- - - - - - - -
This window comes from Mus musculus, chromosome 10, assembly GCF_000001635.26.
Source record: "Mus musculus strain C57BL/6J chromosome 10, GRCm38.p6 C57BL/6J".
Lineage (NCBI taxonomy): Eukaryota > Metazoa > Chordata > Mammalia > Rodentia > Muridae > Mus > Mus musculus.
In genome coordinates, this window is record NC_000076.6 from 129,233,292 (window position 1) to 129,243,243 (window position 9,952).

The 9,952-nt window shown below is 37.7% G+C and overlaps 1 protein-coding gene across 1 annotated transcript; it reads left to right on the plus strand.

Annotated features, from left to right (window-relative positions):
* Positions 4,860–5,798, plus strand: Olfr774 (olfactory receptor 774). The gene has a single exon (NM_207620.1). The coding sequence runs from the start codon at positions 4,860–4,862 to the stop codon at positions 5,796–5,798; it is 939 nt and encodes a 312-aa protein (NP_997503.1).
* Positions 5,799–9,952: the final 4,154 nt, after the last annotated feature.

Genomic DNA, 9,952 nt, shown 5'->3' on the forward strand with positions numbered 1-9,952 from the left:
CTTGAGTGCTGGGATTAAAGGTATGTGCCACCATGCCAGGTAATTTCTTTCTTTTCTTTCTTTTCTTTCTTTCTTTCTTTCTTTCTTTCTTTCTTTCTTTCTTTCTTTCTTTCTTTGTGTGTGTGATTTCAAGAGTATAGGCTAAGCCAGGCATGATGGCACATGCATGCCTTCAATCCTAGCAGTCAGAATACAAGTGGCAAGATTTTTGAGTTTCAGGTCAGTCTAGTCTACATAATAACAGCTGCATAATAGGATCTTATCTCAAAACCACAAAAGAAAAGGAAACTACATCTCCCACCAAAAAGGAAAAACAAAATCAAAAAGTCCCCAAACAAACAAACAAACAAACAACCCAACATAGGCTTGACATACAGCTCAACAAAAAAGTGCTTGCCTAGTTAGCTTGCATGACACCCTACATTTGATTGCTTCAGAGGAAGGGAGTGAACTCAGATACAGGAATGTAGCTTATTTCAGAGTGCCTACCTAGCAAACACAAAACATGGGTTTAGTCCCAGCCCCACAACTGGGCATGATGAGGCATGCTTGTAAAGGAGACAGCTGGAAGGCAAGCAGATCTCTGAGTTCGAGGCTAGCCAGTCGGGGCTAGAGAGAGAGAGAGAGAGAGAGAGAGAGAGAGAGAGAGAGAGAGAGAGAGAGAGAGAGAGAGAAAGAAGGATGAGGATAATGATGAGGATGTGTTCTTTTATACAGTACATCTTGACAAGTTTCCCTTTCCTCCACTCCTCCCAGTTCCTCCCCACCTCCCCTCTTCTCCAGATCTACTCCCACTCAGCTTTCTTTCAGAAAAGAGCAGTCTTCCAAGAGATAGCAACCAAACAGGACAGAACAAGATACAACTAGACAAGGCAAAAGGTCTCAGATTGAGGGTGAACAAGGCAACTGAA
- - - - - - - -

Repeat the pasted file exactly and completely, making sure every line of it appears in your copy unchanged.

This window comes from Mus musculus, chromosome 10, assembly GCF_000001635.26.
Source record: "Mus musculus strain C57BL/6J chromosome 10, GRCm38.p6 C57BL/6J".
Lineage (NCBI taxonomy): Eukaryota > Metazoa > Chordata > Mammalia > Rodentia > Muridae > Mus > Mus musculus.
In genome coordinates, this window is record NC_000076.6 from 129,233,292 (window position 1) to 129,243,243 (window position 9,952).

The 9,952-nt window shown below is 37.7% G+C and overlaps 1 protein-coding gene across 1 annotated transcript; it reads left to right on the plus strand.

Annotated features, from left to right (window-relative positions):
* Positions 4,860–5,798, plus strand: Olfr774 (olfactory receptor 774). The gene has a single exon (NM_207620.1). The coding sequence runs from the start codon at positions 4,860–4,862 to the stop codon at positions 5,796–5,798; it is 939 nt and encodes a 312-aa protein (NP_997503.1).
* Positions 5,799–9,952: the final 4,154 nt, after the last annotated feature.

Genomic DNA, 9,952 nt, shown 5'->3' on the forward strand with positions numbered 1-9,952 from the left:
CTTGAGTGCTGGGATTAAAGGTATGTGCCACCATGCCAGGTAATTTCTTTCTTTTCTTTCTTTTCTTTCTTTCTTTCTTTCTTTCTTTCTTTCTTTCTTTCTTTCTTTCTTTCTTTGTGTGTGTGATTTCAAGAGTATAGGCTAAGCCAGGCATGATGGCACATGCATGCCTTCAATCCTAGCAGTCAGAATACAAGTGGCAAGATTTTTGAGTTTCAGGTCAGTCTAGTCTACATAATAACAGCTGCATAATAGGATCTTATCTCAAAACCACAAAAGAAAAGGAAACTACATCTCCCACCAAAAAGGAAAAACAAAATCAAAAAGTCCCCAAACAAACAAACAAACAAACAACCCAACATAGGCTTGACATACAGCTCAACAAAAAAGTGCTTGCCTAGTTAGCTTGCATGACACCCTACATTTGATTGCTTCAGAGGAAGGGAGTGAACTCAGATACAGGAATGTAGCTTATTTCAGAGTGCCTACCTAGCAAACACAAAACATGGGTTTAGTCCCAGCCCCACAACTGGGCATGATGAGGCATGCTTGTAAAGGAGACAGCTGGAAGGCAAGCAGATCTCTGAGTTCGAGGCTAGCCAGTCGGGGCTAGAGAGAGAGAGAGAGAGAGAGAGAGAGAGAGAGAGAGAGAGAGAGAGAGAGAGAGAGAGAGAAAGAAGGATGAGGATAATGATGAGGATGTGTTCTTTTATACAGTACATCTTGACAAGTTTCCCTTTCCTCCACTCCTCCCAGTTCCTCCCCACCTCCCCTCTTCTCCAGATCTACTCCCACTCAGCTTTCTTTCAGAAAAGAGCAGTCTTCCAAGAGATAGCAACCAAACAGGACAGAACAAGATACAACTAGACAAGGCAAAAGGTCTCAGATTGAGGGTGAACAAGGCAACTGAA